Neurobalance – a review
PTSD is a challenging beast. Emotional childhood trauma has a myriad of effects that flare up like malaria, you never know when it’ll hit you.
Neurobalance – a review
“PTSD is a challenging beast. Emotional childhood trauma has a myriad of effects that flare up like malaria, you never know when it’ll hit you.
Living with PTSD’s physical, emotional and social reactions that are disproportionate to their trigger is a balancing act. One of my automatic responses is that, whenever something goes wrong, it must be my fault. If I lose a job or a relationship breaks down or the teenage daughter goes off the rails – all my fault. Which perversely suggests a solution – if only I improve, get better at this, or that, then life will be good. Once I’ve improved I can take this new opportunity, trust this new love, travel, move house or career, because I got better at this, and that, and all those other things over previous decades, life will be good. I’ll get it right this time.
Covid-19, lockdown and ensuing loss of income, travel, get-togethers with people from other parts of the world had an unexpected effect. I had to admit that this most recent loss has absolutely nothing to do with me. This time the disaster is not my responsibility. Nothing I could have done, prepared, foreseen, could have prepared me for this pandemic.
Which isn’t entirely true – always ready for disaster I’m better off than others, loss of job, income and social connection is nothing new. New is the realisation – it’s not me. Not my fault, and therefore nothing I can work on to make it better next time.
PTSD reared its ugly head with loss of focus, unexpected tears that wouldn’t stop, panic attacks and a sense of utter helplessness. I had no tools of getting out of this desperate state, I had tried them all. The counselling. The yoga. The healthy food. The anti-depressants. Some of those tools have become constant companions – appointments with the psychologist (now reduced due to loss of income…) the yoga, the healthy food – they are cornerstones of my life. To add more joy I acquired a young dog. A delightful creature Dylan brings joy, regular walks, oodles of love, affection and cuddles into my single life. Yet, the Covid-exaggerated stress levels are sky high; the release given through friends, hugs and massages not available. How to cease the flood of tears that springs up out of nowhere, runs for an indeterminate time, sufficient to embarrass me and friends and causing the loss of those who were probably not worth having anyway but left a gaping hole in my life. The Covid lockdown and its effects had the familiar trauma response – I’m fragile, stressed beyond reason, a trip to the supermarket can cause a panic attack as much as a conversation with a friend about her mother-in-law.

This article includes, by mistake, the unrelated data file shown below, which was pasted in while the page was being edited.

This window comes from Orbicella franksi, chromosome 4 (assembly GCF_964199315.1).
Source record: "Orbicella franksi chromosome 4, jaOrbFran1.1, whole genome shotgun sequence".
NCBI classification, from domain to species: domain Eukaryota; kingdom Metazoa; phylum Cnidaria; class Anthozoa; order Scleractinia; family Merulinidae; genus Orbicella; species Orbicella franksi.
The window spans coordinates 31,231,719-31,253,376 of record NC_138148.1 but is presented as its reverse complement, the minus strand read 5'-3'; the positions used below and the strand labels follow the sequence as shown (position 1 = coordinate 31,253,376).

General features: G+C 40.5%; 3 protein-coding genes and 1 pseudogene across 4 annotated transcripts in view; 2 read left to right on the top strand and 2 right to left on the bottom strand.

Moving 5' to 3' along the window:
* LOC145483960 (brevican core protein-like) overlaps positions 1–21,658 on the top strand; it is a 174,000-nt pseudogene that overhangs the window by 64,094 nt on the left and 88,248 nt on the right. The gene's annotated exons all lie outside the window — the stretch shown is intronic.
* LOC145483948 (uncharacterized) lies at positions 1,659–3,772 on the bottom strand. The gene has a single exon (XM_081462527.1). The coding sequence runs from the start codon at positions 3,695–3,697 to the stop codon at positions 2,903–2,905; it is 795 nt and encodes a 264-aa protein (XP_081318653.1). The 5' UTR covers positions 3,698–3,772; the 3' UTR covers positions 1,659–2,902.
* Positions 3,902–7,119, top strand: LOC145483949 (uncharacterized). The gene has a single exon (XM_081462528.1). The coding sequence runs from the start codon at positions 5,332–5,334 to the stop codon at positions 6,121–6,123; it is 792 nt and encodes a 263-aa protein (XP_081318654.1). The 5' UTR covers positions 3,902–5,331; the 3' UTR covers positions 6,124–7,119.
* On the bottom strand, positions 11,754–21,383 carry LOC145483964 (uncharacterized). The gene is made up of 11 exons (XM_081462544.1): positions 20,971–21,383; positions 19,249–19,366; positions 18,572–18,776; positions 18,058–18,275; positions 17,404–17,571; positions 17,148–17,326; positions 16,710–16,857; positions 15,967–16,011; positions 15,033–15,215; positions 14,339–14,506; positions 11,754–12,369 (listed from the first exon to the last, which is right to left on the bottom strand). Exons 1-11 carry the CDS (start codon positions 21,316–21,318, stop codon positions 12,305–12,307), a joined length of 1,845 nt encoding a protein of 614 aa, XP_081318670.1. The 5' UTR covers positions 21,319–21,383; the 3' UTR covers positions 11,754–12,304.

Books help. I read incessantly. Memoirs. Fiction. Non-fiction about trauma, communication, relationships. I write a lot too, processing what I’ve read, always searching for understanding, comprehension, a solution. Yet, none of those tools stopped the tears. No – I now know that my brain needs something that my tools don’t achieve, yet the side effects of the anti-depressants, the numbness, the flatness, the living in a fog or on a cloud – I’d rather live with tears.
Neurobalance. Reading the info on the website those pills sound too good to be true. I talked to Dr. Neil. He’s a brilliant listener, he didn’t say much, but what he said caused a profound shift in how I see myself. A small sentence, said at the right time, in the right context, can have magic power indeed.
I started taking two pills a day. Neurobalance stopped the flood of tears, as effectively as antidepressants, but without fog, without numbing. Those two little pills a day keep me alert, I see, I hear, I feel what’s going on. I observe my reactions that are still excessive to the events that trigger them, yet – I see the trigger, I acknowledge the trigger and the responses, I know the reaction is excessive and it’ll pass. Tomorrow is another day.
A scientist and always sceptical I asked a clinical psychologist friend. She looked at the ingredients as specified on the pill pottle and said ‘Yes. The combination of ingredients make sense, keep taking them if they help. No, there’s nothing in there that will cause any negative side effects.’
That’s good enough for me. I ran out, wanted to wean myself, save some money, and noticed – I’m still wobbly. Happy to buy another pottle of pills, or two or twenty. They are a lot cheaper than a session with my psychologist, and they help me. Every day. Highly recommended.”
Neurobalance – 60 vegan capsules